Commenting on the CSO Residential Property Price Index for January IPAV, the Institute of Professional Auctioneers & Valuers, said auctioneers throughout the country are seeing extremely strong demand for homes that they are unable to satisfy because of a lack of supply.
Pat Davitt, IPAV Chief Executive said,
“The strong increase of 4pc in prices outside of Dublin has been influenced by many now working from home and seeing that to be the future, even if not on a full-time basis and also the fact that properties in many areas outside of Dublin are still well below the prices of 2007. ”
He said builders must get back, safely, to building more homes.
“It is in nobody’s interest that prices would continue to rise at such a level.
“And affordability is a real problem for those on average wages, many of whom are being forced to rent, at prices substantially greater than the cost of servicing a mortgage.
“The Central Bank mortgage rules are just too severe for this cohort of the population,” he said.
He said it remains to be seen if the promised Affordable Purchase Shared Equity scheme where the State will provide equity support to those seeking to buy homes but are unable to secure the full mortgage to do so, will address some of this sufficiently.
He said the Housing Commission promised in the Programme for Government needs to be set up urgently and involve all stakeholders in the housing market. xt
Meanwhile, t he latest Residential Property Price Barometer which charts actual house prices achieved by auctioneers, for the most common family home types – three and four bedroom semi-detached houses and two-bedroom apartments - and compares prices in Q3/4 of 2020 with Q1/2 of 2020 reveals price increases in the vast majority of the country, with the largest increases taking place in 4-bedroom homes.
In Laois it found that in the latter six months of 2020 four-bedroom semi-detached homes increased by just 0.35pc, three-bedrooms were up by 1.13pc but 2-bedroom apartments were up by 3.43pc, over the previous six months.
Elsewhere Galway city topped the list for 4-bedroom homes with a 5.87pc increase, followed by Donegal at 5.16pc.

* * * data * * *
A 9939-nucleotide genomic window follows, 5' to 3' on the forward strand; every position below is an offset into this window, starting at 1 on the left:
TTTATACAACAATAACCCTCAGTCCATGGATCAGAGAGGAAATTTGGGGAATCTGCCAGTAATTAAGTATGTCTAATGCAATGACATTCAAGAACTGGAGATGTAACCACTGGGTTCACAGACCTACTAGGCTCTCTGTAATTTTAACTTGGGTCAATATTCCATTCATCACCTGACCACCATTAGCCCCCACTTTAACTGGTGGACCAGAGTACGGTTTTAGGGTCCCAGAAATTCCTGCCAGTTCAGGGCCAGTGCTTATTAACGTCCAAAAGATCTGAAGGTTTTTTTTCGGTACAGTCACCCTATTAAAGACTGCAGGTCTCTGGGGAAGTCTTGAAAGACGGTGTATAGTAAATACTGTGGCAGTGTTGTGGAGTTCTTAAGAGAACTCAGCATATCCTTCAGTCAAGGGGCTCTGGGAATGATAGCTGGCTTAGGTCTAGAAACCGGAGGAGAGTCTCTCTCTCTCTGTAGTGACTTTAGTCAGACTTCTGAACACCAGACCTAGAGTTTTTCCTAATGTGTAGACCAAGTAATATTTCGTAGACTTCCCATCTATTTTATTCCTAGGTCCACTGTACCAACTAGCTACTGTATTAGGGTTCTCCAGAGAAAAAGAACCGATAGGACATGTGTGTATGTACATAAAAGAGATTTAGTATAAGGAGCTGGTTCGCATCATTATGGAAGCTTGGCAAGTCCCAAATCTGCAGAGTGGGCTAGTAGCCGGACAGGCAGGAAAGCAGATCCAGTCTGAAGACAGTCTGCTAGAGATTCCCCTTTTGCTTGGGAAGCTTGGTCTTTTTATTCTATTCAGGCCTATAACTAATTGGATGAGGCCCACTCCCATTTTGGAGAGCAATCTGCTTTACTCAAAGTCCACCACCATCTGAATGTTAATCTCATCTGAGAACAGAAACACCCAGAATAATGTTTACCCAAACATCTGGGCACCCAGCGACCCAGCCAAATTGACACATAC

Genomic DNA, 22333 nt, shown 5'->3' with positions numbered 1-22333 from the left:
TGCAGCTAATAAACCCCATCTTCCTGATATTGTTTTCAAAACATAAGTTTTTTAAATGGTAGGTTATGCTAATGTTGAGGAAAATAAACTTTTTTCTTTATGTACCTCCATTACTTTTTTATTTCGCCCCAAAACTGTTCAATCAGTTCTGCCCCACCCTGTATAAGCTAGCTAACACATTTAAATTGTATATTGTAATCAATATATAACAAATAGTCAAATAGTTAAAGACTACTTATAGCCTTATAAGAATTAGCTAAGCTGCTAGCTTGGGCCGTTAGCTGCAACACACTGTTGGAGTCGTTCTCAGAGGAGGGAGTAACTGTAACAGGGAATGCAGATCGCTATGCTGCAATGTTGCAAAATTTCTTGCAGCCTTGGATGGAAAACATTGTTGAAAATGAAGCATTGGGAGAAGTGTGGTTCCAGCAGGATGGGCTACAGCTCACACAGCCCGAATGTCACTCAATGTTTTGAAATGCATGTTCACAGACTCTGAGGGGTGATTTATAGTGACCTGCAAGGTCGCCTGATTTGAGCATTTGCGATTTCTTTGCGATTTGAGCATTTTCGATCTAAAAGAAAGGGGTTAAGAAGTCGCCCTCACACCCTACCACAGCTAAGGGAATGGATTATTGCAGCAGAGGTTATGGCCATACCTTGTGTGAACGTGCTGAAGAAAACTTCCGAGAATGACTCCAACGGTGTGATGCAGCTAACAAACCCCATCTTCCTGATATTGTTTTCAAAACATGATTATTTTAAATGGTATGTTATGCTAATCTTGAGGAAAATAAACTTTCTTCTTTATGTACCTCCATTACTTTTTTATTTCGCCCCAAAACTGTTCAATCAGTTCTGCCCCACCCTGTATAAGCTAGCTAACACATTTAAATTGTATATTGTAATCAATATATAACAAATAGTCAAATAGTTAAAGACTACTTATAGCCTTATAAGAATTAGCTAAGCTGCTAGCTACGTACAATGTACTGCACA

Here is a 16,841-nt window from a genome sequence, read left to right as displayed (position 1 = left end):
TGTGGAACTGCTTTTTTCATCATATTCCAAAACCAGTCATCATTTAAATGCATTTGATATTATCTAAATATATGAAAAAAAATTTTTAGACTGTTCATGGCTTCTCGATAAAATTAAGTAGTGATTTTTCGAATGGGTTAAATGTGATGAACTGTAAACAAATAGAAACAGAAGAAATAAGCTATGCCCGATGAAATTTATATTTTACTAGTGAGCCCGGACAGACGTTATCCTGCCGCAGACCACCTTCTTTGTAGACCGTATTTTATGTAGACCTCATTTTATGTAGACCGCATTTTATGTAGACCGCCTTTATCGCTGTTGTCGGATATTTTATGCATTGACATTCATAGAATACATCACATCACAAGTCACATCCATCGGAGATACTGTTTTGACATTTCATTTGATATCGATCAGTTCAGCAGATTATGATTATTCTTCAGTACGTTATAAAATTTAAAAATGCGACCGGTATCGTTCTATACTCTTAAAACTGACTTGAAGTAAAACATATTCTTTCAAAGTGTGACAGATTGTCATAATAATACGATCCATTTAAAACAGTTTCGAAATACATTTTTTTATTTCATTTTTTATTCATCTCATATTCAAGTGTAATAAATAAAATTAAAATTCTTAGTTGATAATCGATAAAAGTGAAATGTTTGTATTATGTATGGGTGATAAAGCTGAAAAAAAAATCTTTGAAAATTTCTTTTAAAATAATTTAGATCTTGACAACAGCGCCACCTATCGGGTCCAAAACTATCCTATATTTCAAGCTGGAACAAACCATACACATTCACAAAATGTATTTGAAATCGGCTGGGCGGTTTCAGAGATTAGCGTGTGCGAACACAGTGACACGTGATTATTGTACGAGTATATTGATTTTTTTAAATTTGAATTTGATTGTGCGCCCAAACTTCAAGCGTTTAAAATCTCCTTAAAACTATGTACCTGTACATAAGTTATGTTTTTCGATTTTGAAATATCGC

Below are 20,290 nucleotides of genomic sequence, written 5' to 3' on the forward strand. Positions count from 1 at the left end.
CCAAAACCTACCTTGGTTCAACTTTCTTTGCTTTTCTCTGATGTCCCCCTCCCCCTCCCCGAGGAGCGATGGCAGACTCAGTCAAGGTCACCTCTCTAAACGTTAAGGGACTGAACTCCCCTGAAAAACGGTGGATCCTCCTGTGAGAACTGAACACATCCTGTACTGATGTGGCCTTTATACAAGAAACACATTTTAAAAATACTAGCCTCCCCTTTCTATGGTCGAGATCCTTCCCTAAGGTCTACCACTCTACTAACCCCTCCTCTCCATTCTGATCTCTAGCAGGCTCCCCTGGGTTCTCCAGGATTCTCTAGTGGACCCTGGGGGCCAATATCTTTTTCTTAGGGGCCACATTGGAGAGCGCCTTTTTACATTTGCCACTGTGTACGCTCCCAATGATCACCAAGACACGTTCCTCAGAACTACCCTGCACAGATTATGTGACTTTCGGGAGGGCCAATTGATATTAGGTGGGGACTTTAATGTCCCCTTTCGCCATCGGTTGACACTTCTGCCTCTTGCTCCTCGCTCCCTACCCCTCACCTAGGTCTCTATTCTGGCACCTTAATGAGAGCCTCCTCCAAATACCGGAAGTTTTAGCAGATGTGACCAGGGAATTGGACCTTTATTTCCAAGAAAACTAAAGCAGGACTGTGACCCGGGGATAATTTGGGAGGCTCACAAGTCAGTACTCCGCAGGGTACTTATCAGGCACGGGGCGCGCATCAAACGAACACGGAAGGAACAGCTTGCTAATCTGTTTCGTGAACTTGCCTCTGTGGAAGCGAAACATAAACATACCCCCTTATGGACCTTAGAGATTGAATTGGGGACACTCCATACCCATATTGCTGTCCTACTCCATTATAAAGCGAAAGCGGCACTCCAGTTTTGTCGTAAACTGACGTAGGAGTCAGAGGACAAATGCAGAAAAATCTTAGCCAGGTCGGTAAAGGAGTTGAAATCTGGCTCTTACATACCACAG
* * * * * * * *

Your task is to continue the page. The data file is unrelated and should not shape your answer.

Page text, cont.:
In the three-bedroom category Louth was top at 4.69pc, followed by Kildare at 4.60pc and for two-bedroom apartments Waterford led the way with a 4.97pc increase followed by Carlow at 4.94pc and Dublin 24 at 4.14pc.
Pat Davitt, IPAV Chief Executive said when, in the late Spring and early Summer of 2020, notable economists and analysts across both the public and private sectors were predicting house price drops, some of the order of 20pc, knowing the feedback from auctioneers IPAV publicly questioned the rationale for such forecasts.
He said property valuations are crucially important because values impact, not only the balance sheets of lending institutions and pension funds but the financial security and immediate and future choices available to citizens.
Mr Davitt said it’s likely that housing demand will keep prices elevated for the foreseeable future.
“Just over a year ago the Central Bank estimated we will need to build 34,000 new homes every year up to 2030. Latest CSO data shows the 2020 figure for new builds was 20,676. So demand will continue to outstrip supply for some time.”
But supply is not our only problem, he said.
“There is a huge issue around affordability, particularly for those on average wages of up to €45,000, many of whom by paying high rents have shown they can well afford to service a mortgage.
“They cannot get a mortgage because of the overly zealous nature of the Central Bank’s macro prudential mortgage rules.
“The 3.5 times salary cap in the Central Banks rules is not a high enough multiple to allow average wage earners qualify for a mortgage.
“The Government has already recognised this and allows 4.5 Loan to Income multiples in their Rebuilding Ireland Home Loan, available from Local Authorities. However as this loan is only suited to certain applicants, the Central Bank needs to follow suit.
“At a time when rental levels is most areas of the country remain substantially higher than mortgage repayments for the same property, it’s ironic that the Government has had to step in and extend the Help-to-Buy scheme and are now introducing a new Affordable Purchase Shared Equity scheme where the State will provide equity support to those seeking to buy new private homes but are unable to secure the full mortgage to do so.”
Mr Davitt said the setting up by the Government of the promised Commission on Housing is awaited.
“It’s absolutely critical that this body would have input from all stakeholders, so that past mistakes can be avoided and the major impediments that remain to building sufficient homes are addressed,” he said.